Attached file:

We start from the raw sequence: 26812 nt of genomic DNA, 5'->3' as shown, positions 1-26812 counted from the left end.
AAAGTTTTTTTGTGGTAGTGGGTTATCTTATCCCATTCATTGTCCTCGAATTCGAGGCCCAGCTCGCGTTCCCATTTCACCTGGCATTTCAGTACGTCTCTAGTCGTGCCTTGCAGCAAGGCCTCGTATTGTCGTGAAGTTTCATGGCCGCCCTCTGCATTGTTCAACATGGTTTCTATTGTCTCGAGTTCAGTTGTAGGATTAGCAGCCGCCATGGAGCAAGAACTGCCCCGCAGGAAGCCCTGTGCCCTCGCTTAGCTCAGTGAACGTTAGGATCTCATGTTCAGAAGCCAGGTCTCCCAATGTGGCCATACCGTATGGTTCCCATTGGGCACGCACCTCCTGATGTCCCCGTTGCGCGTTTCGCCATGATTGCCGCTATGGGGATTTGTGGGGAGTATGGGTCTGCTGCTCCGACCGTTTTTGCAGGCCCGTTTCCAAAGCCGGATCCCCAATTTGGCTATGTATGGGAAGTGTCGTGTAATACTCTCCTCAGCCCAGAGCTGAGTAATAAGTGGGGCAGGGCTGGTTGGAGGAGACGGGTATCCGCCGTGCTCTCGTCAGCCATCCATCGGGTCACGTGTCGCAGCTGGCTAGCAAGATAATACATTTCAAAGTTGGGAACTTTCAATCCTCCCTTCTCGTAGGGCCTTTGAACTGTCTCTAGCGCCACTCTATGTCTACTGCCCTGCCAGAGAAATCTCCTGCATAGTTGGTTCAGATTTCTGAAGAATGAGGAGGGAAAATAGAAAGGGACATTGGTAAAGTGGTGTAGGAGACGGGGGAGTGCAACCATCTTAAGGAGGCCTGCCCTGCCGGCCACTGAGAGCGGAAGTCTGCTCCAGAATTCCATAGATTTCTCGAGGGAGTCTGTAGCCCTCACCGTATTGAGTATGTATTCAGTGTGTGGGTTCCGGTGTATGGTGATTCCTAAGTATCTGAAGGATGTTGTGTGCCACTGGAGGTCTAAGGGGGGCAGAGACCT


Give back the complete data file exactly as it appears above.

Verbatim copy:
We start from the raw sequence: 26812 nt of genomic DNA, 5'->3' as shown, positions 1-26812 counted from the left end.
AAAGTTTTTTTGTGGTAGTGGGTTATCTTATCCCATTCATTGTCCTCGAATTCGAGGCCCAGCTCGCGTTCCCATTTCACCTGGCATTTCAGTACGTCTCTAGTCGTGCCTTGCAGCAAGGCCTCGTATTGTCGTGAAGTTTCATGGCCGCCCTCTGCATTGTTCAACATGGTTTCTATTGTCTCGAGTTCAGTTGTAGGATTAGCAGCCGCCATGGAGCAAGAACTGCCCCGCAGGAAGCCCTGTGCCCTCGCTTAGCTCAGTGAACGTTAGGATCTCATGTTCAGAAGCCAGGTCTCCCAATGTGGCCATACCGTATGGTTCCCATTGGGCACGCACCTCCTGATGTCCCCGTTGCGCGTTTCGCCATGATTGCCGCTATGGGGATTTGTGGGGAGTATGGGTCTGCTGCTCCGACCGTTTTTGCAGGCCCGTTTCCAAAGCCGGATCCCCAATTTGGCTATGTATGGGAAGTGTCGTGTAATACTCTCCTCAGCCCAGAGCTGAGTAATAAGTGGGGCAGGGCTGGTTGGAGGAGACGGGTATCCGCCGTGCTCTCGTCAGCCATCCATCGGGTCACGTGTCGCAGCTGGCTAGCAAGATAATACATTTCAAAGTTGGGAACTTTCAATCCTCCCTTCTCGTAGGGCCTTTGAACTGTCTCTAGCGCCACTCTATGTCTACTGCCCTGCCAGAGAAATCTCCTGCATAGTTGGTTCAGATTTCTGAAGAATGAGGAGGGAAAATAGAAAGGGACATTGGTAAAGTGGTGTAGGAGACGGGGGAGTGCAACCATCTTAAGGAGGCCTGCCCTGCCGGCCACTGAGAGCGGAAGTCTGCTCCAGAATTCCATAGATTTCTCGAGGGAGTCTGTAGCCCTCACCGTATTGAGTATGTATTCAGTGTGTGGGTTCCGGTGTATGGTGATTCCTAAGTATCTGAAGGATGTTGTGTGCCACTGGAGGTCTAAGGGGGGCAGAGACCT